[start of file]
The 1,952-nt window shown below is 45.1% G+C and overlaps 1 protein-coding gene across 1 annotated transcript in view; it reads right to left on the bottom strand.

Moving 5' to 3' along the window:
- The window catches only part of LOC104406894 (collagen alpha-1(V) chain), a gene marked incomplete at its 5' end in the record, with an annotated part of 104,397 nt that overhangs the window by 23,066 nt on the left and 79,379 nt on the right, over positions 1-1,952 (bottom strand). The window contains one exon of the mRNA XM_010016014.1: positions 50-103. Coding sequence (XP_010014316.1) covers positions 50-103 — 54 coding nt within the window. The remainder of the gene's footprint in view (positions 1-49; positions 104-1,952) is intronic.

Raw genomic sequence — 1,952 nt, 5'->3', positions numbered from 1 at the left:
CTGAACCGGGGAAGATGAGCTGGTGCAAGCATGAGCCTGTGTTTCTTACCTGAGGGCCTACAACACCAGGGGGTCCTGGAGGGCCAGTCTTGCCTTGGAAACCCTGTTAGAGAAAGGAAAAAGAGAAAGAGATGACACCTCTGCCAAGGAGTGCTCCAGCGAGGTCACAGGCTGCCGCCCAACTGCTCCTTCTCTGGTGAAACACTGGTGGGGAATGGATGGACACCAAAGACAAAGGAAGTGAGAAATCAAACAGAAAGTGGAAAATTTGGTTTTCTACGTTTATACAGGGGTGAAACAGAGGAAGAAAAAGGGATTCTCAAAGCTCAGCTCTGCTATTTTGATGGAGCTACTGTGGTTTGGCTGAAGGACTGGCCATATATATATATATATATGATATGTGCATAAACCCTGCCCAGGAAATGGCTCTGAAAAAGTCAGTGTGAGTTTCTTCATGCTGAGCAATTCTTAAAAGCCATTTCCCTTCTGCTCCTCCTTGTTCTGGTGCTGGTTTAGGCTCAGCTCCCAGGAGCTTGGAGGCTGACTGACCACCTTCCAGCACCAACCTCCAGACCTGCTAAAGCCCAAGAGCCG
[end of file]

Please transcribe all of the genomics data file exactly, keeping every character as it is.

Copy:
The 1,952-nt window shown below is 45.1% G+C and overlaps 1 protein-coding gene across 1 annotated transcript in view; it reads right to left on the bottom strand.

Moving 5' to 3' along the window:
- The window catches only part of LOC104406894 (collagen alpha-1(V) chain), a gene marked incomplete at its 5' end in the record, with an annotated part of 104,397 nt that overhangs the window by 23,066 nt on the left and 79,379 nt on the right, over positions 1-1,952 (bottom strand). The window contains one exon of the mRNA XM_010016014.1: positions 50-103. Coding sequence (XP_010014316.1) covers positions 50-103 — 54 coding nt within the window. The remainder of the gene's footprint in view (positions 1-49; positions 104-1,952) is intronic.

Raw genomic sequence — 1,952 nt, 5'->3', positions numbered from 1 at the left:
CTGAACCGGGGAAGATGAGCTGGTGCAAGCATGAGCCTGTGTTTCTTACCTGAGGGCCTACAACACCAGGGGGTCCTGGAGGGCCAGTCTTGCCTTGGAAACCCTGTTAGAGAAAGGAAAAAGAGAAAGAGATGACACCTCTGCCAAGGAGTGCTCCAGCGAGGTCACAGGCTGCCGCCCAACTGCTCCTTCTCTGGTGAAACACTGGTGGGGAATGGATGGACACCAAAGACAAAGGAAGTGAGAAATCAAACAGAAAGTGGAAAATTTGGTTTTCTACGTTTATACAGGGGTGAAACAGAGGAAGAAAAAGGGATTCTCAAAGCTCAGCTCTGCTATTTTGATGGAGCTACTGTGGTTTGGCTGAAGGACTGGCCATATATATATATATATATGATATGTGCATAAACCCTGCCCAGGAAATGGCTCTGAAAAAGTCAGTGTGAGTTTCTTCATGCTGAGCAATTCTTAAAAGCCATTTCCCTTCTGCTCCTCCTTGTTCTGGTGCTGGTTTAGGCTCAGCTCCCAGGAGCTTGGAGGCTGACTGACCACCTTCCAGCACCAACCTCCAGACCTGCTAAAGCCCAAGAGCCG